The Slatest

Mississippi Gubernatorial Candidate Refuses Reporter Access Because She Is a Woman

Headshot of Robert Foster, a candidate for governor of Mississippi
Robert Foster is running for governor of Mississippi.
Robert Foster/Wikipedia

A Republican running to be governor of Mississippi declined to allow a reporter to accompany him on a campaign trip just because she is a woman, the reporter said Tuesday night.

According to Mississippi Today reporter Larrison Campbell, she and her colleagues reached out to three Republican gubernatorial candidates to ask for ride-alongs with the candidates. The two others agreed, but when Campbell reached out to state Rep. Robert Foster in late June, Foster’s campaign director replied days later offering to let her accompany Foster on an upcoming 15-hour campaign trip—as long as a male colleague accompanied her.

The campaign director said that he was concerned that if Foster was seen alone with a woman, a smear campaign from another reporter could suggest he was having an extramarital affair. According to Campbell:

“The only reason you think that people will think I’m having [an improper] relationship with your candidate is because I am a woman,” this reporter said.

Robison said the campaign simply “can’t risk it. … Perception is everything. We are so close to the primary. If [trackers who are hired to record rival candidates on campaigns] were to get a picture and they put a mailer out, we wouldn’t have time to dispute it. And that’s why we have to be careful,” Robinson said Tuesday afternoon by phone.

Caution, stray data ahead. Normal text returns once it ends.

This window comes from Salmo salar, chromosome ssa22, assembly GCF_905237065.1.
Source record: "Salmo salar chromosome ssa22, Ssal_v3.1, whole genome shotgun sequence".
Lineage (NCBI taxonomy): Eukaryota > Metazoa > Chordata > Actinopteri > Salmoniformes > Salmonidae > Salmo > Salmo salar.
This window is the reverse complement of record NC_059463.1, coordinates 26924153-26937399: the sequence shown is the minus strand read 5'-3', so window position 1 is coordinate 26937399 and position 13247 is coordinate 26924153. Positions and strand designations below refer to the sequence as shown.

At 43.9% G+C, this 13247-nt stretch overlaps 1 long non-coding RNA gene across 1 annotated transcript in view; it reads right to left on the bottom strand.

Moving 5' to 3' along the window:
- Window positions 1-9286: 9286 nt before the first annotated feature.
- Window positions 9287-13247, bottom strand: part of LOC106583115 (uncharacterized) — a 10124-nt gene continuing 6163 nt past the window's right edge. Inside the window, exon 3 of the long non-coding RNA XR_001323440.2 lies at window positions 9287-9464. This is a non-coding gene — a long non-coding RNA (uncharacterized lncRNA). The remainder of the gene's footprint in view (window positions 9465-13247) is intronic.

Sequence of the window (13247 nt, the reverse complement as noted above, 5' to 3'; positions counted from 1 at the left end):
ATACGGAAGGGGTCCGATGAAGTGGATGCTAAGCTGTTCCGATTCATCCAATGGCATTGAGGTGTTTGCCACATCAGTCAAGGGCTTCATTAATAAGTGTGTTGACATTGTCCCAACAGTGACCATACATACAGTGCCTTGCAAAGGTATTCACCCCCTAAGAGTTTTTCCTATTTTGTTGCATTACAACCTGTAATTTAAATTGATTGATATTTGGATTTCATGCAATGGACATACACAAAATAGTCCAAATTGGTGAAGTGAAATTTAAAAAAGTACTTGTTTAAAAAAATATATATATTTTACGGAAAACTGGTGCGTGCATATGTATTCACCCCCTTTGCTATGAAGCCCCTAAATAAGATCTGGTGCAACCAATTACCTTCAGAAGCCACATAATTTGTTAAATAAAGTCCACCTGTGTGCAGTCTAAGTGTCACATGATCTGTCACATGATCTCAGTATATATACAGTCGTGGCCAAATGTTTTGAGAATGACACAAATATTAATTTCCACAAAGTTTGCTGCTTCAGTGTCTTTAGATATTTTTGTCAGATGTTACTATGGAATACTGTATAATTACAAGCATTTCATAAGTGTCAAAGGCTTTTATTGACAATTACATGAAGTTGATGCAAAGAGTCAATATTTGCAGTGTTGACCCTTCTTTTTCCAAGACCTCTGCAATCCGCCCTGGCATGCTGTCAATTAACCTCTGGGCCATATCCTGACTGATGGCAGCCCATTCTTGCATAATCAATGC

As Campbell notes, Foster, a right-wing conservative campaigning to win over tea-party conservatives, is not favored to win the primary. But a more prominent politician has in recent years made a similar practice more famous. Two years ago, the Washington Post revisited a 2002 interview with then-Rep. Mike Pence in which the current vice president said he declined to dine alone with women other than his wife and declined to attend events with alcohol if his wife could not accompany him. The practice, sometimes known as the Billy Graham rule, is at least intended to strengthen a marriage—a different motivation than Foster’s, as the candidate seems only concerned about the optics of being seen with a professional woman doing her job.

Campbell wrote that she and her editor decided that the request was sexist, and even when Campbell, who is experienced in covering politics, told the campaign director that she would wear a press badge at all times, the campaign director repeated that there were people looking for any damaging photos or videos they could get. “I wish it weren’t the way it is. Unfortunately, this is the game we’re playing right now,” he said.